Mania Grade: B
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- Art Rating: B
- Packaging Rating: B-
- Text/Translatin Rating: B-
- Age Rating: 13 & Up
- Released By: DrMaster
- MSRP: 9.99
- Pages: 208
- ISBN: 1-58899-040-0
- Size: B6
- Orientation: Right to Left
Dark Edge Vol. #02
By Jarred Pine
November 06, 2005
Release Date: February 01, 2005
Dark Edge Vol.#02
Translated by:Lindsey Johnston
Adapted by:What They Say
Furthering their attempts to uncover the terrors of Yotsuji Private High School, Takagi and troop plan a strategy to trap zombies in the school basement. But even the best laid plans are subject to fail, and when they discover betrayal, eyes turn to Takagi himself.The Review
If you are in the Halloween spirit and in the mood for a teen slasher style of manga, Dark Edge should be a title that will satisfy and entertain.Packaging:
The cover artwork is the same as the original Japanese tankoubon release, with the logo changed a bit even though it was already in English. The logo actually seems to flow with the cover artwork much better with this English version. The print reproduction is pretty average; there is a little fading but the big problem is that the pages are a bit thin, leading to tones coming through the back sides. The book itself is also quite rigid, make it hard to bend back the book enough to see the bits near the spine. There are chapter headers, character profile inserts, and a map at the back of the book that summarizes events. Art:
The character designs feature a lot of the long, lanky arms and legs with wide bodies and an abundance of hair. The boys are drawn up in the bishounen vein while the girls are busty with waists that are thinner than their necks. The backgrounds are great, featuring really nice, clean line and tone work. Again, this really helped out some of the scenes with the horror aspect of the story, increasing the tension with the closed-in perspectives. Text/SFX:
SFX are translated, either by overlays or by placing an English equivalent next to the original. I don’t care for this style of subbing, since the English text is usually just as big as the Japanese, creating more clutter. Thankfully, there are not a lot of SFX in this title.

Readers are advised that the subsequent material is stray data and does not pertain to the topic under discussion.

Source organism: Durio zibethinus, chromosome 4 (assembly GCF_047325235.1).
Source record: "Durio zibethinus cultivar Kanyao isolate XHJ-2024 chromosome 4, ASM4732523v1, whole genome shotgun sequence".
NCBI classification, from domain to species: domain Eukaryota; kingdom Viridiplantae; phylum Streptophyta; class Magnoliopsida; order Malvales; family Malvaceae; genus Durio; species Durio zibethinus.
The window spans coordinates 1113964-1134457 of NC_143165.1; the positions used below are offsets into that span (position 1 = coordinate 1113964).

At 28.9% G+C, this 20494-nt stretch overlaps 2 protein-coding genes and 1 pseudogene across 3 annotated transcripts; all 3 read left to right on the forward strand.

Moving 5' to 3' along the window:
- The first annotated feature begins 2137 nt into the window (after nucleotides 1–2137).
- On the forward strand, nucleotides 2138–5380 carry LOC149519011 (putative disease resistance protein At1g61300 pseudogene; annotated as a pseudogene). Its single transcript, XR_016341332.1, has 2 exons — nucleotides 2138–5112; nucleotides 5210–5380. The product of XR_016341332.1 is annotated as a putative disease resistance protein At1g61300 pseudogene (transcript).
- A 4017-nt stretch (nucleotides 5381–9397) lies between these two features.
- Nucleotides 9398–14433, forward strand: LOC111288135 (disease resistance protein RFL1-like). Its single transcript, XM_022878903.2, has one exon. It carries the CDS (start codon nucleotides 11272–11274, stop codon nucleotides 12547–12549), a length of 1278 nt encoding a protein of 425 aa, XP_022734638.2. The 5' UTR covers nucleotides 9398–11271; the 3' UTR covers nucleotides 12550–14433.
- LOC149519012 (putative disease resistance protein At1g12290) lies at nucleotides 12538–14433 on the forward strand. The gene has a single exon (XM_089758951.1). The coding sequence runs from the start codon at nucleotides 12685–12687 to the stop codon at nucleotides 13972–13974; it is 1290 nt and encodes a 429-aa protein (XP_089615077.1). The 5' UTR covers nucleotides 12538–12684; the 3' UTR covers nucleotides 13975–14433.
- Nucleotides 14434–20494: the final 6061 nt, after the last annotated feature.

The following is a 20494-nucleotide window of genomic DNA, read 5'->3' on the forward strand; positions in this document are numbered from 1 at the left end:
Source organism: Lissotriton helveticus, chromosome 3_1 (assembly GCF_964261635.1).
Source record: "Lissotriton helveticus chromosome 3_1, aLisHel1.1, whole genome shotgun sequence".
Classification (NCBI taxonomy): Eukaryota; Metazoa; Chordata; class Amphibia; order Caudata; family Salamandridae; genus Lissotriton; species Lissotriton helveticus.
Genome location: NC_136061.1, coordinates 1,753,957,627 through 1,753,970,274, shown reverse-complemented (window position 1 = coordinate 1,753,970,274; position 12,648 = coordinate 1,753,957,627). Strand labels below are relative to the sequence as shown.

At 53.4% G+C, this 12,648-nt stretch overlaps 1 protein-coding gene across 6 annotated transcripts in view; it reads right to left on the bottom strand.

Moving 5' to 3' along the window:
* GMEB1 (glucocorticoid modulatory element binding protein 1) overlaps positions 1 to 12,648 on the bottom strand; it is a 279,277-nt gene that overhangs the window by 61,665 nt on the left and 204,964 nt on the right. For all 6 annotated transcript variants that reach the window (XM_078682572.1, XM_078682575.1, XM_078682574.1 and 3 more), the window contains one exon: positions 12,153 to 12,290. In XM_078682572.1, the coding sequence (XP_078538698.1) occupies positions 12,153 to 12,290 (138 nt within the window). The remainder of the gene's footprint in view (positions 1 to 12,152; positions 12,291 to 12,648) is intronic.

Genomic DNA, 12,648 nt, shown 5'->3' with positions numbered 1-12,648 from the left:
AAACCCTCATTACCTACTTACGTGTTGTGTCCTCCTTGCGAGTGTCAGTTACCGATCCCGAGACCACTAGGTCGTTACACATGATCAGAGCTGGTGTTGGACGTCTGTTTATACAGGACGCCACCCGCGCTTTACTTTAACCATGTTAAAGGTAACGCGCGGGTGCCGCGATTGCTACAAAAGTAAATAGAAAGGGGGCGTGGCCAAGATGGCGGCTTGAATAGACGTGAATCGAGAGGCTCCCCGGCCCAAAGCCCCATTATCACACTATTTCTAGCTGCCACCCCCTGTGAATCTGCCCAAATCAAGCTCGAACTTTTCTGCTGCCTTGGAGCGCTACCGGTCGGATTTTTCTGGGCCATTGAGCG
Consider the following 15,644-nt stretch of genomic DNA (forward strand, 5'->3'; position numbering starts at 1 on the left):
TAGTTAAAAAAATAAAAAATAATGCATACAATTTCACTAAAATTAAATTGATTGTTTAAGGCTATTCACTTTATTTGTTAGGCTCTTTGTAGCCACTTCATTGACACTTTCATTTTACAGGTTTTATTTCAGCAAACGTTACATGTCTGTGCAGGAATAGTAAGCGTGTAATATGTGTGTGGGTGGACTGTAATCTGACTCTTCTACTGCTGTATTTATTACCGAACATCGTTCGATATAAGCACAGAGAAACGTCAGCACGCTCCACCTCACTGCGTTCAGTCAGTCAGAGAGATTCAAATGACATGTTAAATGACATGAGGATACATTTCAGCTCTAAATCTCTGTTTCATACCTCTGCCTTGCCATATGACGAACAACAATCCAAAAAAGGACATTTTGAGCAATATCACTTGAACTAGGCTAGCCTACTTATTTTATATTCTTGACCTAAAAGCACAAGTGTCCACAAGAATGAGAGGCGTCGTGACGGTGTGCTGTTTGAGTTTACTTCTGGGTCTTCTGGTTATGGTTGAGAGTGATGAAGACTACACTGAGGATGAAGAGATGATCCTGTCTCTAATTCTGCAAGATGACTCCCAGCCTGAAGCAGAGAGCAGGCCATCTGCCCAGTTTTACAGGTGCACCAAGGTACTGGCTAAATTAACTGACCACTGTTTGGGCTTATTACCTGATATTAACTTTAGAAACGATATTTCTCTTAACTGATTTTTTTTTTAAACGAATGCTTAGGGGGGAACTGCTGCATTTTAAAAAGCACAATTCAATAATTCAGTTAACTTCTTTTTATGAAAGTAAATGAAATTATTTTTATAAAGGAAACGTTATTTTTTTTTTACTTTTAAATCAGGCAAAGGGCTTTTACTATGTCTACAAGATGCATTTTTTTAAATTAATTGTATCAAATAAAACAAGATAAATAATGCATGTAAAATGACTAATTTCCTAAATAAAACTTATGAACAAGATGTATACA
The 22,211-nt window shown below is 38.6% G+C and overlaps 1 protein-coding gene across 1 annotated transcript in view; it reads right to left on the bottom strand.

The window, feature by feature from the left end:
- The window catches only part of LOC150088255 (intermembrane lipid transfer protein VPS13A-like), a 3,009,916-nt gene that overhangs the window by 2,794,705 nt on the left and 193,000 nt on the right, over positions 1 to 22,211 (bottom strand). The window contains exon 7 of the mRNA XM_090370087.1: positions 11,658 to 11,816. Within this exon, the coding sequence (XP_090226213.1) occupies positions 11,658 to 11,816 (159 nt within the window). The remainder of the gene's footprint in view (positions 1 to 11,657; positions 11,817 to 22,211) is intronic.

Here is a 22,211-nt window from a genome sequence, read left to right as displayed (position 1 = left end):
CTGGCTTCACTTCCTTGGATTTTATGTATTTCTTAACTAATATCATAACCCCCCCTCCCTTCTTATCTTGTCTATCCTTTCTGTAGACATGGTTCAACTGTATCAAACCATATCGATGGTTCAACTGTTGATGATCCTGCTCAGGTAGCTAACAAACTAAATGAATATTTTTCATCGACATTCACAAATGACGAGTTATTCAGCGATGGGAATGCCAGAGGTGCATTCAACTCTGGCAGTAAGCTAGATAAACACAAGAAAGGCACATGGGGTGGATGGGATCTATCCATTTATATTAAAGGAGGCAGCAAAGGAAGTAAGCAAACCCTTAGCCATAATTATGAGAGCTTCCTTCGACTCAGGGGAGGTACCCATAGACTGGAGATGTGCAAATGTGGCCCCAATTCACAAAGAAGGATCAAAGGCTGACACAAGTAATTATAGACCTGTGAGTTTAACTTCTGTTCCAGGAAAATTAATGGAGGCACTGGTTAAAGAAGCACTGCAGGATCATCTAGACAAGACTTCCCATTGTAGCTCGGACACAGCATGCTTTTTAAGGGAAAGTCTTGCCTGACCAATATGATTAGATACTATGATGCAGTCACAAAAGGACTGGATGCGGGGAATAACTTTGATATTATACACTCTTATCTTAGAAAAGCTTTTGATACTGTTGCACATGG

The translation job is better this time around as far as spelling and grammar mistakes go. I still feel the adaptation of the dialogue was a bit flat and too literal in spots. It became unintentionally funny each time I read “evil genes”. There has got to be a better way to translate that without it sounding so corny every time.Contents (Watch out spoilers ahead):
There is something quite enjoyable about playing the role of voyeur with a bunch of teenage kids are running for their lives from monsters and other denizens of the horror world. Franchises like Friday the 13th
, Nightmare on Elm Street
, and countless other teen scream slasher flicks made a killing with this theme. It’s not high art, but in the right frame of mind it is devilishly fun. I’d encourage you to get in this frame of mind before reading this title, as doing so increased my enjoyment of it quite a bit.
With the help from Mao Toyama and Takagi’s “demon familiar”, that little talking imp he carries in his pocket, Takagi and crew escape from the clutches of Okamoto and the other zombies of the school for a second time. Mao Toyama is one who knows quite a bit about how to fight these undead, and see seems to live at the school as well as know about Takagi’s father—who still have not had their reunion. After escaping, Akasaka rallies the troops to go back once again after sunset to get their revenge on Tsuchiya, the vampire that turned Okamoto into the brain-dead zombie that she is today. With a good plan drawn out before hand, they begin their third attack in what is their school take-over mission—rescue the school from the clutches of the teachers!
There is a lot more action and suspense with this volume as the kids play out their attack on the school for a third time. God bless the kids and their gung-ho attitudes for going back to the school at sunset AGAIN. They actually come up with a decent plan to lure the zombies and trap Tsuchiya. Of course it involves narrow hallways, unexpected locked doors, dark rooms, and trap doors. It plays the standard slasher elements here with good success, as I was definitely engaged with the story the entire time. The humor is still there, whether it is intentional or not, which maintains a nice balance with the more horror aspects. Some of the lines are very well delivered, like when Akasaka has finally had enough and remarks, with her middle finger extended, “I’m sick of people trying to kill me and tie me up…!!”. Well I’m not sick of it yet, so you’ll have to hang in there.Comments
It could be the Halloween season or my sick need to watch people run for their lives in true slasher movie form, but Dark Edge continues to be a title that just hits the right spots. Nosferatu, zombies, demons, graveyards, good looking boys, busty girls, and those darn “evil genes”, they are all fun pieces to this horror comedy that is not to be taken seriously, but instead is a way to please my voyeuristic side as I watch and see which teen will survive. It can be a bit corny and eye-rollingly obvious at times, but that’s why we like these types of stories, right? The suspense is good, the comedy is silly and well-placed; it’s a title that is nice to relax and have fun with.